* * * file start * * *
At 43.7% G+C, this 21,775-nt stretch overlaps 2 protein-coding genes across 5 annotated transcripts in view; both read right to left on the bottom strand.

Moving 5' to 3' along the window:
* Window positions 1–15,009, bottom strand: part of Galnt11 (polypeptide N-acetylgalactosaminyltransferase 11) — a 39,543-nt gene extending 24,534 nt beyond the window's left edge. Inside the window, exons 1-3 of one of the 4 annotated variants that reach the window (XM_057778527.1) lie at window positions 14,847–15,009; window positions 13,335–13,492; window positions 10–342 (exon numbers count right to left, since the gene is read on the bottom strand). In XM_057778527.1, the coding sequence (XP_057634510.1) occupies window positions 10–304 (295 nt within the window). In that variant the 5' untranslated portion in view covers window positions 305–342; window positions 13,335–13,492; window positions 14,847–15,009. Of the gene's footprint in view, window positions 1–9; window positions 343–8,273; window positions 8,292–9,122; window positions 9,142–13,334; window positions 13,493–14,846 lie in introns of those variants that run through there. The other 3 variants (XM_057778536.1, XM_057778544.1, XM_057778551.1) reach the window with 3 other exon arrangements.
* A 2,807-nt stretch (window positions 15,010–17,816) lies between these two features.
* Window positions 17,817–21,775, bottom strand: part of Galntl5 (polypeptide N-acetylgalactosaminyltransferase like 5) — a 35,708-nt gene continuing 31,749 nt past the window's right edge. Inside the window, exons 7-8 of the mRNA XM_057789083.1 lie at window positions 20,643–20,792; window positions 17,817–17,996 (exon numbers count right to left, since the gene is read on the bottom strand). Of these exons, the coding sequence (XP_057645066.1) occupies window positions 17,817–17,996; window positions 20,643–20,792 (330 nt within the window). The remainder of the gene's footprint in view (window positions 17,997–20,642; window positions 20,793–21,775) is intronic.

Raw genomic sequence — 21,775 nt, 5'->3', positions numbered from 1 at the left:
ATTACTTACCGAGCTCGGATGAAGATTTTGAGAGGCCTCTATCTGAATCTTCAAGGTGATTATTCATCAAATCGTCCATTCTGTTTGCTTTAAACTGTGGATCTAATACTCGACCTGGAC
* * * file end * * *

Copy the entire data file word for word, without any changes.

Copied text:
At 43.7% G+C, this 21,775-nt stretch overlaps 2 protein-coding genes across 5 annotated transcripts in view; both read right to left on the bottom strand.

Moving 5' to 3' along the window:
* Window positions 1–15,009, bottom strand: part of Galnt11 (polypeptide N-acetylgalactosaminyltransferase 11) — a 39,543-nt gene extending 24,534 nt beyond the window's left edge. Inside the window, exons 1-3 of one of the 4 annotated variants that reach the window (XM_057778527.1) lie at window positions 14,847–15,009; window positions 13,335–13,492; window positions 10–342 (exon numbers count right to left, since the gene is read on the bottom strand). In XM_057778527.1, the coding sequence (XP_057634510.1) occupies window positions 10–304 (295 nt within the window). In that variant the 5' untranslated portion in view covers window positions 305–342; window positions 13,335–13,492; window positions 14,847–15,009. Of the gene's footprint in view, window positions 1–9; window positions 343–8,273; window positions 8,292–9,122; window positions 9,142–13,334; window positions 13,493–14,846 lie in introns of those variants that run through there. The other 3 variants (XM_057778536.1, XM_057778544.1, XM_057778551.1) reach the window with 3 other exon arrangements.
* A 2,807-nt stretch (window positions 15,010–17,816) lies between these two features.
* Window positions 17,817–21,775, bottom strand: part of Galntl5 (polypeptide N-acetylgalactosaminyltransferase like 5) — a 35,708-nt gene continuing 31,749 nt past the window's right edge. Inside the window, exons 7-8 of the mRNA XM_057789083.1 lie at window positions 20,643–20,792; window positions 17,817–17,996 (exon numbers count right to left, since the gene is read on the bottom strand). Of these exons, the coding sequence (XP_057645066.1) occupies window positions 17,817–17,996; window positions 20,643–20,792 (330 nt within the window). The remainder of the gene's footprint in view (window positions 17,997–20,642; window positions 20,793–21,775) is intronic.

Raw genomic sequence — 21,775 nt, 5'->3', positions numbered from 1 at the left:
ATTACTTACCGAGCTCGGATGAAGATTTTGAGAGGCCTCTATCTGAATCTTCAAGGTGATTATTCATCAAATCGTCCATTCTGTTTGCTTTAAACTGTGGATCTAATACTCGACCTGGAC